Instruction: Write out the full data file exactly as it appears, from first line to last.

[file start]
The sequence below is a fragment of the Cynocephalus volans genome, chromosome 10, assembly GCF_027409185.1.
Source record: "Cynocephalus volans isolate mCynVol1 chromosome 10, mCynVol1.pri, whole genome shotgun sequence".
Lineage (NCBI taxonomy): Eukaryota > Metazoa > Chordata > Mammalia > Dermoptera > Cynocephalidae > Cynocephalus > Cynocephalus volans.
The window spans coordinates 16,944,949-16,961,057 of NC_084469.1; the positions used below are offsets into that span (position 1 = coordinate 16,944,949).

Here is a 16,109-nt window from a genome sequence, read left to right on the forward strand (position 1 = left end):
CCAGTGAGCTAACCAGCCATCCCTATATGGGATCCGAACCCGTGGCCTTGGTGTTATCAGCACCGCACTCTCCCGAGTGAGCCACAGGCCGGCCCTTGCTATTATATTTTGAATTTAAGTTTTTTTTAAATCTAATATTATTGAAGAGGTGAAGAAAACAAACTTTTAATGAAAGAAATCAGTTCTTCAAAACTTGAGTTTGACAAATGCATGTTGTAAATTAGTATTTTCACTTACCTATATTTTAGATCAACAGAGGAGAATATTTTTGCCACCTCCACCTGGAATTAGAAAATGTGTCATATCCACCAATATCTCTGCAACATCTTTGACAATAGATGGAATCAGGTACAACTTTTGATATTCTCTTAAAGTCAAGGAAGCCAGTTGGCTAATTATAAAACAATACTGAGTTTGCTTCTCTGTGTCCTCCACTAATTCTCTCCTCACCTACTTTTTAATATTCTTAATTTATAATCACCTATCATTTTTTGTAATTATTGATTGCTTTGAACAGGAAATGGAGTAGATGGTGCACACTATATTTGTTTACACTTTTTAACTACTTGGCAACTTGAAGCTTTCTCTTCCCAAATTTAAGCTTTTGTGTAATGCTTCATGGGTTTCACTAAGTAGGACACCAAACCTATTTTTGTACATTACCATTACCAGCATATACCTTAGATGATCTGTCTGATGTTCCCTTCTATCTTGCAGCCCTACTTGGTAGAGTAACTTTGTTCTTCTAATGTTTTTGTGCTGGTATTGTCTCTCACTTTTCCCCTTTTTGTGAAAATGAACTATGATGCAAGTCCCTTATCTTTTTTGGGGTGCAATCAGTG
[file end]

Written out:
The sequence below is a fragment of the Cynocephalus volans genome, chromosome 10, assembly GCF_027409185.1.
Source record: "Cynocephalus volans isolate mCynVol1 chromosome 10, mCynVol1.pri, whole genome shotgun sequence".
Lineage (NCBI taxonomy): Eukaryota > Metazoa > Chordata > Mammalia > Dermoptera > Cynocephalidae > Cynocephalus > Cynocephalus volans.
The window spans coordinates 16,944,949-16,961,057 of NC_084469.1; the positions used below are offsets into that span (position 1 = coordinate 16,944,949).

Here is a 16,109-nt window from a genome sequence, read left to right on the forward strand (position 1 = left end):
CCAGTGAGCTAACCAGCCATCCCTATATGGGATCCGAACCCGTGGCCTTGGTGTTATCAGCACCGCACTCTCCCGAGTGAGCCACAGGCCGGCCCTTGCTATTATATTTTGAATTTAAGTTTTTTTTAAATCTAATATTATTGAAGAGGTGAAGAAAACAAACTTTTAATGAAAGAAATCAGTTCTTCAAAACTTGAGTTTGACAAATGCATGTTGTAAATTAGTATTTTCACTTACCTATATTTTAGATCAACAGAGGAGAATATTTTTGCCACCTCCACCTGGAATTAGAAAATGTGTCATATCCACCAATATCTCTGCAACATCTTTGACAATAGATGGAATCAGGTACAACTTTTGATATTCTCTTAAAGTCAAGGAAGCCAGTTGGCTAATTATAAAACAATACTGAGTTTGCTTCTCTGTGTCCTCCACTAATTCTCTCCTCACCTACTTTTTAATATTCTTAATTTATAATCACCTATCATTTTTTGTAATTATTGATTGCTTTGAACAGGAAATGGAGTAGATGGTGCACACTATATTTGTTTACACTTTTTAACTACTTGGCAACTTGAAGCTTTCTCTTCCCAAATTTAAGCTTTTGTGTAATGCTTCATGGGTTTCACTAAGTAGGACACCAAACCTATTTTTGTACATTACCATTACCAGCATATACCTTAGATGATCTGTCTGATGTTCCCTTCTATCTTGCAGCCCTACTTGGTAGAGTAACTTTGTTCTTCTAATGTTTTTGTGCTGGTATTGTCTCTCACTTTTCCCCTTTTTGTGAAAATGAACTATGATGCAAGTCCCTTATCTTTTTTGGGGTGCAATCAGTG